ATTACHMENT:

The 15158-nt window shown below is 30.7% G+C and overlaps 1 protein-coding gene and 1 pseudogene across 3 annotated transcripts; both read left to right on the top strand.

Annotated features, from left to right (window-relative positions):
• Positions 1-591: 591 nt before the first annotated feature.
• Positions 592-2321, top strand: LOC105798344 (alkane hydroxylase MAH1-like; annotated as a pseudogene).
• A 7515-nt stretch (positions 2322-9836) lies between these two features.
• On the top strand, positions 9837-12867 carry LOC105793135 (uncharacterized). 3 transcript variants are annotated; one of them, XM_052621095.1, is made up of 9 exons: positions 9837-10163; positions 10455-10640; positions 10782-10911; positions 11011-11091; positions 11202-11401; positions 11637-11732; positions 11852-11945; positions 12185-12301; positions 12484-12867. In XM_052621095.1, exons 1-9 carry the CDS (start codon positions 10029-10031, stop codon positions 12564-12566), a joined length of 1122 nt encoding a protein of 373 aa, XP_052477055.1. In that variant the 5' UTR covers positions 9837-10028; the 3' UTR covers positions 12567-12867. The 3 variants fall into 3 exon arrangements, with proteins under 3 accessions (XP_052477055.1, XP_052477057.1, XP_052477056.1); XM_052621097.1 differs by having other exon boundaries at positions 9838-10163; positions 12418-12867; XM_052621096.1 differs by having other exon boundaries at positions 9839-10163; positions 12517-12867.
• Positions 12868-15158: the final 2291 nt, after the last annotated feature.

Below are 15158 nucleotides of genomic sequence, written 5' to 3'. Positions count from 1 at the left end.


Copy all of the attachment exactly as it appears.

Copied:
The 15158-nt window shown below is 30.7% G+C and overlaps 1 protein-coding gene and 1 pseudogene across 3 annotated transcripts; both read left to right on the top strand.

Annotated features, from left to right (window-relative positions):
• Positions 1-591: 591 nt before the first annotated feature.
• Positions 592-2321, top strand: LOC105798344 (alkane hydroxylase MAH1-like; annotated as a pseudogene).
• A 7515-nt stretch (positions 2322-9836) lies between these two features.
• On the top strand, positions 9837-12867 carry LOC105793135 (uncharacterized). 3 transcript variants are annotated; one of them, XM_052621095.1, is made up of 9 exons: positions 9837-10163; positions 10455-10640; positions 10782-10911; positions 11011-11091; positions 11202-11401; positions 11637-11732; positions 11852-11945; positions 12185-12301; positions 12484-12867. In XM_052621095.1, exons 1-9 carry the CDS (start codon positions 10029-10031, stop codon positions 12564-12566), a joined length of 1122 nt encoding a protein of 373 aa, XP_052477055.1. In that variant the 5' UTR covers positions 9837-10028; the 3' UTR covers positions 12567-12867. The 3 variants fall into 3 exon arrangements, with proteins under 3 accessions (XP_052477055.1, XP_052477057.1, XP_052477056.1); XM_052621097.1 differs by having other exon boundaries at positions 9838-10163; positions 12418-12867; XM_052621096.1 differs by having other exon boundaries at positions 9839-10163; positions 12517-12867.
• Positions 12868-15158: the final 2291 nt, after the last annotated feature.

Below are 15158 nucleotides of genomic sequence, written 5' to 3'. Positions count from 1 at the left end.